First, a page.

Christopher Priest has written several novels where the normal, typical world we live in is changed almost unrecognizably in a subtle manner. In The Extremes, Priest has somehow homed-in on some of the most disturbing issues in the Western World today; the increasing number of spree killings, the remorseless unchecked popularity of the Web, and the introduction of virtual reality technology. These subjects, wrapped-up together, make The Extremes a fascinating book to work through, leaving the reader with many questions to ask, which Priest deliberately leaves the reader to resolve him/herself.
I read The Extremes the same week of the Denver shootings. If the modern world and modern morality seem a bit weird to you these days, then The Extremes will confirm you aren't the only one concerned with the way the world is going.
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5 of 6 people found the following review helpful
5.0 out of 5 stars A haunting, brilliant novel 29 Aug. 2005
By Jane Aland VINE VOICE
The Extremes deals with the emotional aftermath of a Hungerford-style mass killing spree and the curious linkage that seems to exist between it and a similar atrocity in the USA. While the story of a bereaved American widow searching for some kind of closure in a dismal British town is affecting, what transforms The Extremes into something much more exotic is Priest's additional science fiction element of virtual reality to blur the boundaries between fantasy and reality. While Priest's depiction of his world is unconvincing in logical terms (on the one hand Bulverton is painted as a decaying resort town, yet for some reason has a popular state of the art virtual reality centre nearby), it makes for a fantastic dreamlike climax where the nature of reality itself is unsure, particularly when the novel starts breaking down into a fractal pattern, as characters already within virtual reality then enter other virtual realities within. Anyone looking for a standard thriller with a standard final explanation will be disappointed - but anyone looking for a bizarre dreamlike science fiction novel where the technology is of less importance than the characters and prose will love it.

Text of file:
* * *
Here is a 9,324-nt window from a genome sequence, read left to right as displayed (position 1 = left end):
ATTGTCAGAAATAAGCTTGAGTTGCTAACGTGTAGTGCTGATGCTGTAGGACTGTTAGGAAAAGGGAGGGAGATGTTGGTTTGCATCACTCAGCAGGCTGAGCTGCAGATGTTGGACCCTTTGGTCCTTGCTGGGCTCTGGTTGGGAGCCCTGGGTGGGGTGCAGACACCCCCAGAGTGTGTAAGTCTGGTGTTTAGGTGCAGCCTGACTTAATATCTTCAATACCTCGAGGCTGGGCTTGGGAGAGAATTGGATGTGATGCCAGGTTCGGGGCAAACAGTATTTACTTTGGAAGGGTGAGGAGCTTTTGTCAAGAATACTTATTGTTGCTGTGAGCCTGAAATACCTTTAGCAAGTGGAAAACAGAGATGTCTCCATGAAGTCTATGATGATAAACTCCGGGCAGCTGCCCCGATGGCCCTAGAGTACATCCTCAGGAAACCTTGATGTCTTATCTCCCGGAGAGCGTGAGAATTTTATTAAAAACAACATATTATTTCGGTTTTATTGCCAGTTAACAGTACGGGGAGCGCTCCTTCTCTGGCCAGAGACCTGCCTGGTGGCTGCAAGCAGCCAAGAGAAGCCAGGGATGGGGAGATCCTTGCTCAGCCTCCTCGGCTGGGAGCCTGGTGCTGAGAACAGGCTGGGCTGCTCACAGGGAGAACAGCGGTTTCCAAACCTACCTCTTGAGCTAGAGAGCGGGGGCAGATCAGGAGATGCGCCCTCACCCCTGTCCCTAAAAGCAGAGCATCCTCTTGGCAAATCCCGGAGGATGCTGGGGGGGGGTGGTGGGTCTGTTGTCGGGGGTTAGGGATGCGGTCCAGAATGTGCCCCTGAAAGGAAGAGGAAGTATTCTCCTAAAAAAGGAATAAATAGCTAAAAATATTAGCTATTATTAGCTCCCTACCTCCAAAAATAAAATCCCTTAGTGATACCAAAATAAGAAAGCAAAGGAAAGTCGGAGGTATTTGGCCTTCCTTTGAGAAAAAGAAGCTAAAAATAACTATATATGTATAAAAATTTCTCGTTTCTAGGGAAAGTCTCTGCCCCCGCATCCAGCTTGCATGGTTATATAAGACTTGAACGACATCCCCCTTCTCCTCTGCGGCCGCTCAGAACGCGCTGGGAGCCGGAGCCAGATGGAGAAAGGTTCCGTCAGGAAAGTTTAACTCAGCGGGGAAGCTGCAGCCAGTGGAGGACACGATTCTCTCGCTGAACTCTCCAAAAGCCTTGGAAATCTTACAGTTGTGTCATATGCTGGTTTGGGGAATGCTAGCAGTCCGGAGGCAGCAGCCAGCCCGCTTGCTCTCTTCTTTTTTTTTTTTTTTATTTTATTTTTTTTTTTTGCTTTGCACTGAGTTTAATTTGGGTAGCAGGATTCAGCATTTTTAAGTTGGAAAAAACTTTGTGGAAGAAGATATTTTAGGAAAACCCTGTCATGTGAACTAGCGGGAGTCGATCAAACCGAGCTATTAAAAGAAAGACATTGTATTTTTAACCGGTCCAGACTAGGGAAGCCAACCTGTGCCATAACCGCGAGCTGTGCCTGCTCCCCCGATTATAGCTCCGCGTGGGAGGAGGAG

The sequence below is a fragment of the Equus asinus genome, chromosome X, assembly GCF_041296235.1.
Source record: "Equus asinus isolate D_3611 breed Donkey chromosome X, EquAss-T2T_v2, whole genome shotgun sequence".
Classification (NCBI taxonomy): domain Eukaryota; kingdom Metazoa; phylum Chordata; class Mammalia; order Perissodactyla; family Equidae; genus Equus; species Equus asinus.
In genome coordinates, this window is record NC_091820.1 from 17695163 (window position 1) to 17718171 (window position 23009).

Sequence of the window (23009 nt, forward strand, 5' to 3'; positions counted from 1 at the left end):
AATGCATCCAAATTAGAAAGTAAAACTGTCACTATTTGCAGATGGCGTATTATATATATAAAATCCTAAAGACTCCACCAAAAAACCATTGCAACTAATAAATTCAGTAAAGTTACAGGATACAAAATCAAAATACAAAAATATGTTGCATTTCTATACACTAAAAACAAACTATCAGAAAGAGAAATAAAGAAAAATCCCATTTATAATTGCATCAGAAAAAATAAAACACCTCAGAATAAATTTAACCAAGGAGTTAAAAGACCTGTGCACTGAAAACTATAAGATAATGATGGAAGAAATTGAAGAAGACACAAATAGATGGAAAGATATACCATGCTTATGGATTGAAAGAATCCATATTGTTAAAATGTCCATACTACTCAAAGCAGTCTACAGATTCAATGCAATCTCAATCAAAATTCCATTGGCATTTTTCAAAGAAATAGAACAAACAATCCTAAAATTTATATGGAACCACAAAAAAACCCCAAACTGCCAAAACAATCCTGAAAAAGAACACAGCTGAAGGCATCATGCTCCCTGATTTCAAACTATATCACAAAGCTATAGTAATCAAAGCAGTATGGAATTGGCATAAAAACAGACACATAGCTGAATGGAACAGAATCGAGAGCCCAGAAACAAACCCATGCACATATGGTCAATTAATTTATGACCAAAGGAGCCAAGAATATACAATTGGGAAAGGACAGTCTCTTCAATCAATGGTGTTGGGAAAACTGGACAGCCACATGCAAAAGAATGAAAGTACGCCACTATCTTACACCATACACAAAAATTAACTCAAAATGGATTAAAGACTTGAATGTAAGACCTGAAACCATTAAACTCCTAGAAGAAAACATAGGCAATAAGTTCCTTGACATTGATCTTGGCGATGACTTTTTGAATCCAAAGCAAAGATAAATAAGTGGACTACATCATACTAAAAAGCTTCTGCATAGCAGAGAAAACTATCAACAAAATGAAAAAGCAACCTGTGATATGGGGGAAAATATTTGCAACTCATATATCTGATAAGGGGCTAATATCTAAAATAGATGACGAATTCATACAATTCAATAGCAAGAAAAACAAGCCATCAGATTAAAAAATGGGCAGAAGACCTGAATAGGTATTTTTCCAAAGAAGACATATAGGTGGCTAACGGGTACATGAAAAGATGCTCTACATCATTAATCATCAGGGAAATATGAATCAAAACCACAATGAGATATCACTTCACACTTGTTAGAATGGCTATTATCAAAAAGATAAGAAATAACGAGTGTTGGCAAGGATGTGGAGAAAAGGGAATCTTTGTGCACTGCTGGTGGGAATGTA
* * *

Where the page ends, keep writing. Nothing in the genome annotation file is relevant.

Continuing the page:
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4 of 5 people found the following review helpful
5.0 out of 5 stars Clarke Award Nominee - deserves to win 5 Mar. 1999
By A Customer
This novel has been nominated for the Arthur C. Clarke Award and in my opinion it deserves to win. Chrisopher Priest has been writing fiction for nearly 30 years and he has not been in better form than here, and in the recent 'The Prestige'. It is an examination of violence and the part in plays in all our lives. Dunblane and Hungerford touched all our lives in the UK in both extreme and subtle ways and here Mr. Priest examines the effects these kind of events have on society. It is a richly powerful and provocative novel that deserves to be widely read.
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6 of 8 people found the following review helpful
5.0 out of 5 stars Brilliant and disturbing 2 Dec. 2001
By Kirk McElhearn TOP 500 REVIEWER
Christopher Preist writes stories that are on the fringe of science fiction. Calling him an SF writer is too limiting - he is a writer with imagination, who writes stories that stretch the limits of imagination.
This novel focuses on one character's virtual reality experiences. What stands out is this book is the way the plot folds over and over, until the reader loses touch with reality.
I say this is a disturbing book as well - when I was reading it, I found it so skewed that I could only read a few paragraphs at a time. I had to stop and do something else for a few minutes, to anchor myself, before coming back to it. Nevertheless, I read it in one day.